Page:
[Welldon] says she has an “enormous amount of violence myself, and I think the patients know that too.”
Hoorah. Many of us are seething with violence a lot of the time but we’ve learned to tone it down, disguise it, pretend it’s something else because that’s what gets rewarded and it’s why so much of Paganism is pathetic. Sitting with some friends the other day one said, ‘If one more person tells me I’m strong, I’ll scream.’ Another replied, ‘Tell them you’re not strong, you’re violent, that’ll shut them up,’ and we laughed with recognition and pleasure. Religions in particular tell us we must be meek and mild, totally accepting, utterly non-judgemental and it’s a very rare person who can come close to that even occasionally. Patients who are wild with fury, often very justifiably, don’t want to be met by someone who would really like them to talk about rainbows and puppies and the power of forgiveness. Whilst it’s often important for a woman patient to have a woman therapist there must also be room for a woman to meet with a male therapist who’s au fait with his responses to sex and gender and is comfortable with a woman who needs to rage or talk honestly about her dangerous feelings around her children. I’ve met too many women therapists who make their fear and disapproval of women’s rage and violence all too obvious.
I don’t have a solution to this, just a suggestion. Check how you communicate with people you help. If you are being helped, check how the helper communicates:
Here is the English study that these definitions come from:
involves being aware of and absorbing and understanding mental conditions in
oneself and others. Many mental processes are involved – not only thoughts and
emotions, but also needs, wishes and fantasies. In all social interactions, for
example in the relation between patient and doctor, the ability to perceive and
interpret the intentions, impressions and emotions of oneself and others is
emeritus at the unit for general medicine, University of Gothenburg, from his
article “Om läkares olika fallenhet att relatera till patienter”. The title can be roughly translated as “On doctors’ different ways of relating to patients”.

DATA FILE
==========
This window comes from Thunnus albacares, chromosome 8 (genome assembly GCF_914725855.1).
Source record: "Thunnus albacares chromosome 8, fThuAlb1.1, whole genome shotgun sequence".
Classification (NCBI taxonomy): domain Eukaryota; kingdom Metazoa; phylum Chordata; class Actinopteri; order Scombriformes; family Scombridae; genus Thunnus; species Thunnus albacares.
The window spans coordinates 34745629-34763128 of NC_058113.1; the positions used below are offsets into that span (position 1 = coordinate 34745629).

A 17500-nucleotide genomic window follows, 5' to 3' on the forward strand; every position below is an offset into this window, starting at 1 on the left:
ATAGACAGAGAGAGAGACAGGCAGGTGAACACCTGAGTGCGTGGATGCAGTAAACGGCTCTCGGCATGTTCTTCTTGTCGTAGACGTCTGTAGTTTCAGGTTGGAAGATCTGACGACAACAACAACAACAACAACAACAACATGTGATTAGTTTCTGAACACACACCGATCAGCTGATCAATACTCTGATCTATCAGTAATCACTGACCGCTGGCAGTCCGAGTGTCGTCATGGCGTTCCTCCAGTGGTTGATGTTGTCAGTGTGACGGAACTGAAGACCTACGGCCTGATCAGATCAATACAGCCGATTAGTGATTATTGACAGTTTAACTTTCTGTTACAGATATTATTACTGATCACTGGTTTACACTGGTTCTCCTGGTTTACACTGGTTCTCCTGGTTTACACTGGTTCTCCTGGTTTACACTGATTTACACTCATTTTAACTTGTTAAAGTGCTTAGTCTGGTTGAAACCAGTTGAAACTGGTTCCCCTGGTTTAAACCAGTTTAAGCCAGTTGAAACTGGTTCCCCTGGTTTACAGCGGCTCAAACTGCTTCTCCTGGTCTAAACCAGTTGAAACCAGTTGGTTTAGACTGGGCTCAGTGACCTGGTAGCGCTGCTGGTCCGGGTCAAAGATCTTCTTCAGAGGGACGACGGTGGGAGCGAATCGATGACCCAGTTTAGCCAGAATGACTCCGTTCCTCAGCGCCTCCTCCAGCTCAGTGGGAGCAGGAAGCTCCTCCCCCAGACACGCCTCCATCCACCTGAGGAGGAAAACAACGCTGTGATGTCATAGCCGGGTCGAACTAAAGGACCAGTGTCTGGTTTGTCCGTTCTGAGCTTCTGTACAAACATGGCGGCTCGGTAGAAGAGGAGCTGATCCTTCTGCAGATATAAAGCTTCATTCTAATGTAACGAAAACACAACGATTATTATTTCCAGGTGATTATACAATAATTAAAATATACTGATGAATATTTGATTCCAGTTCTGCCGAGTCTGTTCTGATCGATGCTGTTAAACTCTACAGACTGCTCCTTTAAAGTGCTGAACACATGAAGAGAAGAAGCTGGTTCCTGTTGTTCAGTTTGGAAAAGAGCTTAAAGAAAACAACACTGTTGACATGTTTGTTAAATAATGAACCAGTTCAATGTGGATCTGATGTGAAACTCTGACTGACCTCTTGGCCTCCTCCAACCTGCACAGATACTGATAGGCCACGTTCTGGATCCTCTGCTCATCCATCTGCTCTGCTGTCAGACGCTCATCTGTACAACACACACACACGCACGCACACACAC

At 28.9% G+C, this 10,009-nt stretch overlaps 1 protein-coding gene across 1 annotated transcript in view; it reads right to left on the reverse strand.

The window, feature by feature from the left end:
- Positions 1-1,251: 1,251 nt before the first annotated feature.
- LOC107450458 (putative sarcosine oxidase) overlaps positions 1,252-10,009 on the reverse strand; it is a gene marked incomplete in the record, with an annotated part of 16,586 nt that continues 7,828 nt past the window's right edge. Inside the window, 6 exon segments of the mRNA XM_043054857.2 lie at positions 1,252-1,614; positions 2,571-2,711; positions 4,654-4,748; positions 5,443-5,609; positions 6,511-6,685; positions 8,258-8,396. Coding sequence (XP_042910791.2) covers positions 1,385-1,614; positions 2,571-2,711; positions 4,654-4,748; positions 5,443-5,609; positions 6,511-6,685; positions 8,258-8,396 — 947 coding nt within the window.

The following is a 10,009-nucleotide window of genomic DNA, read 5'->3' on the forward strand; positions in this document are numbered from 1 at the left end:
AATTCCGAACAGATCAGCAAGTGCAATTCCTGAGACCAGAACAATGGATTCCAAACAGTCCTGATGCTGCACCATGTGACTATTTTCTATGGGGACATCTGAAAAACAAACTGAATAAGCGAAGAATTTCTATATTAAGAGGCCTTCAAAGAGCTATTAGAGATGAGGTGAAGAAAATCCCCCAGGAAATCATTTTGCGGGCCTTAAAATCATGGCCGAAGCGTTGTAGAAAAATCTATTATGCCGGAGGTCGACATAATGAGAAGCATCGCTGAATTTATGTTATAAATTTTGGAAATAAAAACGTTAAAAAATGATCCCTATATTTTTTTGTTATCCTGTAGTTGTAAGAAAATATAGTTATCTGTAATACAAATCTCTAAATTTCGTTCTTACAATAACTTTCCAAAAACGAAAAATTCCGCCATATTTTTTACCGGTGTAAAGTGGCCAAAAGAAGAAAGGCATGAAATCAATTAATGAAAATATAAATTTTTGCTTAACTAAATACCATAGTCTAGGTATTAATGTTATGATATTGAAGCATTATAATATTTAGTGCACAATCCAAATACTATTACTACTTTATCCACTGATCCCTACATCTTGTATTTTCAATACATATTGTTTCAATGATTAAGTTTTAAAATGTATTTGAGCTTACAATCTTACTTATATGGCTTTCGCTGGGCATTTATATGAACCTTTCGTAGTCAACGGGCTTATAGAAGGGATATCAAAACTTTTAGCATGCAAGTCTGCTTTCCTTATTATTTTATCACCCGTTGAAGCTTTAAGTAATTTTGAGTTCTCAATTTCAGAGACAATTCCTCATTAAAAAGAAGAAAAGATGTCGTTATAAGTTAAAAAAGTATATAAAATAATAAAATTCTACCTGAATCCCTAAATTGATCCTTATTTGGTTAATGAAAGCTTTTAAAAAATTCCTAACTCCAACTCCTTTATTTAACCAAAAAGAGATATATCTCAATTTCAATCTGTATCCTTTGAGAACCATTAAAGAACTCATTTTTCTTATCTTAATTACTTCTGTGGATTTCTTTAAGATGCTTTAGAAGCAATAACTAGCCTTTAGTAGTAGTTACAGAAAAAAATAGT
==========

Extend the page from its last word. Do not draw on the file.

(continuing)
relating to patients, many of whom had mental problems:
and intent on understanding thoughts, emotions and impressions. Often able to
connect with the patients’ situation from a broad overview.
connection with other life situations. Limited interest and curiosity, uneven
seriousness and respect for the patient.
reflect much over their own role in the interaction. Might scoff at patients
with mental problems.
treatment. The doctors were neutral and did not wish to be involved in
psychological circumstances. The narratives of patients were considered
information to be fitted into a biomedical frame.
I’m posting a lot of links today, partly because they are links to interesting viewpoints and information, and partly because I’ll probably be quoting from them in later posts.
This one is from the blog of @DrDavidHealy, and it begins like this:
Today Psychodiagnosticator (@Huwtube) posted this in his blog:
I have been watching discussion about the latest CBTp trial with interest and some weariness.
The post and the comments section is interesting to a confused layperson like me, and somewhere in there Sarah Knowles writes what I have been thinking:
For me, one of the core values of the scientific method is the fact that you’re expected to change your mind based on the evidence, in which case the idea that scientists are just sticking to their guns regardless is very worrying.
Elke Geraerts,1,2 D. Stephen Lindsay,3 Harald Merckelbach,2 Marko Jelicic,2 Linsey Raymaekers,2
Michelle M. Arnold,1 and Jonathan W. Schooler4
University of St. Andrews, 2
Maastricht University, 3
University of Victoria, and 4
University of California, Santa Barbara